By bobb |

Neelima Choahan

When Victoria opens up later this month, Janine Terry is scared her only son will be locked up at home forever. 

For the past five months, the 62-year-old has been desperate trying to get him vaccinated. 

Tim, 39, has severe autism, osteoporosis and epilepsy. He is also terrified of needles. 

"In May … I asked our family doctor about Tim being vaccinated," Ms Terry said.

"And he couldn't do it and he said I'd be lucky to find someone that would because Tim is so solidly built and he is so terrified of needles he is likely to, not deliberately, but assault someone … to get away."

According to the roadmap out of lockdown, restrictions are set to ease in Melbourne from about October 26 when 70 per cent of Victorians aged 16 and over are expected to be fully vaccinated. 

But in its draft report released late September, the disability royal commission described the vaccine rollout as "seriously deficient" and recommended the federal government "ensure people with disability and support workers are fully vaccinated before any easing of restrictions".

Ms Terry said the only way her son could be vaccinated was if someone visited them at home and sedated him.

And that's something she has been unable to organise.

Catch up on the main COVID-19 news from October 9 with a look back at our blog

She said she approached a COVID-19 special needs co-ordinator at a major hospital in Melbourne but they were unable to help. 

Ms Terry said she had even written to Premier Daniel Andrews and Minister for Health Martin Foley, urging them to find a solution.

No vaccine will mean being locked up at home

Ms Terry said with Victoria increasingly looking towards a vaccinated economy, she feared her son would be prevented from living his life.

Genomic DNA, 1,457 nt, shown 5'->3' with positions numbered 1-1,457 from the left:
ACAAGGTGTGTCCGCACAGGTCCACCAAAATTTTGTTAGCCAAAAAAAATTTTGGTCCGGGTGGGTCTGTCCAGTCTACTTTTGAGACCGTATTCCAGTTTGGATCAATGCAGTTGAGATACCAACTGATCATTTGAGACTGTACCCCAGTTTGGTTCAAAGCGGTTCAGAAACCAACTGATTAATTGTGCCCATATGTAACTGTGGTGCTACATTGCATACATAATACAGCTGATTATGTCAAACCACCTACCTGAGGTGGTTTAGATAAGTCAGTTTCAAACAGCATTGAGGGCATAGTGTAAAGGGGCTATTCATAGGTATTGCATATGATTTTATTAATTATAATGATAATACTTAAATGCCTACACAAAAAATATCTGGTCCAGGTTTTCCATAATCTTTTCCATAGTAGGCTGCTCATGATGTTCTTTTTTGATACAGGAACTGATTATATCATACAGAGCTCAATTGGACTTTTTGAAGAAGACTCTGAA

She said without being vaccinated, Tim would not be able to go to his adult training centre, respite or out for dinner.  

She said they were both "mad North Melbourne supporters", but he wouldn't be able to go to the football with her.

"They are pretty much confining him to home for the rest of his life," Ms Terry said.

"It's going to make it hard for him. It's going to make it hard for me. I am 62.

"Can you imagine being home with a severely autistic child for the rest of your life? That's what it will come down to."

The ABC has spoken to others battling the same situation, including a family in Sydney who are unable to get their 13-year-old vaccinated despite trying four times because no-one will agree to either restrain or sedate the child. 

On Thursday, Victorian Minister for Disability, Ageing and Carers Luke Donnellan announced $5 million to boost vaccination rates among people living with a disability.

Mr Donnellan said the government was unhappy with the rates of vaccinations among people with disabilities and more had to be done.

However, experts say the most vulnerable cohort within the disability community is being left behind. 

Read more about the spread of COVID-19 in Australia:

The Victorian Advocacy League for Individuals with Disability (VALID) chief executive, Stephanie Gotlib, said the Victorian health department was aware of a group of about 100 vulnerable people with disability who had been waiting from as early as July to get vaccinated.

Ms Gotlib said while she welcomed the government's announcement of additional funding, the most vulnerable people needed to be the priority. 

 "When we look at the UK figures around deaths of people due to COVID, 60 per cent of them are people with disability," she said.

"When you have an intellectual disability, you're eight times more likely to die from COVID."

Ms Gotlib said for some the barrier was consent, but for others it was about being able to access the health system.